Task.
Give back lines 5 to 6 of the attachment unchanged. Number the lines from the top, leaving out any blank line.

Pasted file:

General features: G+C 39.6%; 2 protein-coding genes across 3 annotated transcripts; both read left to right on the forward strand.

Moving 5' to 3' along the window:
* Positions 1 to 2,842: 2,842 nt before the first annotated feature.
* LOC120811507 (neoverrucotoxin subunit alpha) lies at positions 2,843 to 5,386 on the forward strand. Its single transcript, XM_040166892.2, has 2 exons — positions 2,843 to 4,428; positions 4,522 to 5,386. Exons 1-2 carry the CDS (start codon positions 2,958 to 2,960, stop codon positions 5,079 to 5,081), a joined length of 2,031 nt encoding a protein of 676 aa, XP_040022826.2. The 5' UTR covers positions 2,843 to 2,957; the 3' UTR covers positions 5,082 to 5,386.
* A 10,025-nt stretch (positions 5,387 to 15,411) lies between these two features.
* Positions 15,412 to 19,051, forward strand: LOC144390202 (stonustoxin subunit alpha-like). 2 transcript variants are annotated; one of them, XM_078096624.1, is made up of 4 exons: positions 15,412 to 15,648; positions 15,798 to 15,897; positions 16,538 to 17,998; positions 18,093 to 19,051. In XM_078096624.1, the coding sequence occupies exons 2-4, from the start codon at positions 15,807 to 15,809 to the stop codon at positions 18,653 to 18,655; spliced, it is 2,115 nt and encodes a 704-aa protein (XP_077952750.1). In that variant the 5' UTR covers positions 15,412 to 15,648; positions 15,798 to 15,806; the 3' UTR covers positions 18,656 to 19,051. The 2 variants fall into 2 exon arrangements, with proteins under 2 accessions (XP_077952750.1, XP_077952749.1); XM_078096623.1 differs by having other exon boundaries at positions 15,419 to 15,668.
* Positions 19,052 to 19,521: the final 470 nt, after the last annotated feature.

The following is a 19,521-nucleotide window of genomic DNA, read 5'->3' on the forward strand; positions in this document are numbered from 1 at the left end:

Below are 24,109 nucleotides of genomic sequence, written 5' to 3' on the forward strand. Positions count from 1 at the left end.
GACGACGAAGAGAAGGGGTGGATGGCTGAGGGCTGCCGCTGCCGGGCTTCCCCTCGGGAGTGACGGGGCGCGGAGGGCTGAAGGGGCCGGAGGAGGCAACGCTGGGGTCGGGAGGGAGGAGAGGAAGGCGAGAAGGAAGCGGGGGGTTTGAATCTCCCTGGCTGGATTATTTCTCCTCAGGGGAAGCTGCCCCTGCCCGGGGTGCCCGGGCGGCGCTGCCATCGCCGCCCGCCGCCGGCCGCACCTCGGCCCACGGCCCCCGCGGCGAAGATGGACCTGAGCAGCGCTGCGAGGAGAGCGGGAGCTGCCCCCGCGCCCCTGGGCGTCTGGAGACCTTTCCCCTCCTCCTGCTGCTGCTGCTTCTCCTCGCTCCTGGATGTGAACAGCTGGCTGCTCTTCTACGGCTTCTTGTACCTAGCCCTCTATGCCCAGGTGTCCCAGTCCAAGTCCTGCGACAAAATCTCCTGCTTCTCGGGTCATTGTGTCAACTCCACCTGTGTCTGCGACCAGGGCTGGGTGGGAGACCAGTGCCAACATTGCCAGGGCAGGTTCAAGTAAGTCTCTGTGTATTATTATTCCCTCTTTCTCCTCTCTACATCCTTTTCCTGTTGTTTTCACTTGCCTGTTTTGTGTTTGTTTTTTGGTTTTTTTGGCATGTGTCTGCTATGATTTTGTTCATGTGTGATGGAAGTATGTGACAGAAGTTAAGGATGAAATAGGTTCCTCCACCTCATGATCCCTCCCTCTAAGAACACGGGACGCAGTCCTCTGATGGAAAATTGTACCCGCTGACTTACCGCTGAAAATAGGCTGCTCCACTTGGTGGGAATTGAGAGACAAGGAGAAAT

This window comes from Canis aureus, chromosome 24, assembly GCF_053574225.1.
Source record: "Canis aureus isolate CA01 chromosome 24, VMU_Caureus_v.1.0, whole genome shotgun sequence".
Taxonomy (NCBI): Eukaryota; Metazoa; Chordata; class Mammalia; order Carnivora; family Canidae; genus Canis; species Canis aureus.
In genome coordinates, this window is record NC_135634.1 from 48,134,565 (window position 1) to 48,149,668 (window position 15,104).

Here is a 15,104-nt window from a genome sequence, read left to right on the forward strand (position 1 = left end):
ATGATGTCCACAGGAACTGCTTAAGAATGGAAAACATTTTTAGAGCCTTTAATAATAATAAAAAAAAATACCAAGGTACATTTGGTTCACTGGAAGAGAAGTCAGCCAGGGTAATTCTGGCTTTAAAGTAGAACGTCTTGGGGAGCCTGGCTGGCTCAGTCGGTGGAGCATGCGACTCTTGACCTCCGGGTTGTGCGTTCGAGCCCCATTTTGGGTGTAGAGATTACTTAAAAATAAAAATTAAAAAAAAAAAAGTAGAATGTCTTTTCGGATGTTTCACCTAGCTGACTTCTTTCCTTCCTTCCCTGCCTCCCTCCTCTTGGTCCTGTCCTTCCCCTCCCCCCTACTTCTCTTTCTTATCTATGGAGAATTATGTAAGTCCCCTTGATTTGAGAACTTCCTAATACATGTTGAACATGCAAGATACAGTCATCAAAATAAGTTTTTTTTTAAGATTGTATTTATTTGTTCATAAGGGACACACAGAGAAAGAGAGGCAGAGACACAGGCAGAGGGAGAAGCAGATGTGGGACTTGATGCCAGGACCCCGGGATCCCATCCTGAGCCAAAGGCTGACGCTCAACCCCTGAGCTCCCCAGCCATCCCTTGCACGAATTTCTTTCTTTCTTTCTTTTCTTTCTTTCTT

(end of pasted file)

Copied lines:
* A 10,025-nt stretch (positions 5,387 to 15,411) lies between these two features.
* Positions 15,412 to 19,051, forward strand: LOC144390202 (stonustoxin subunit alpha-like). 2 transcript variants are annotated; one of them, XM_078096624.1, is made up of 4 exons: positions 15,412 to 15,648; positions 15,798 to 15,897; positions 16,538 to 17,998; positions 18,093 to 19,051. In XM_078096624.1, the coding sequence occupies exons 2-4, from the start codon at positions 15,807 to 15,809 to the stop codon at positions 18,653 to 18,655; spliced, it is 2,115 nt and encodes a 704-aa protein (XP_077952750.1). In that variant the 5' UTR covers positions 15,412 to 15,648; positions 15,798 to 15,806; the 3' UTR covers positions 18,656 to 19,051. The 2 variants fall into 2 exon arrangements, with proteins under 2 accessions (XP_077952750.1, XP_077952749.1); XM_078096623.1 differs by having other exon boundaries at positions 15,419 to 15,668.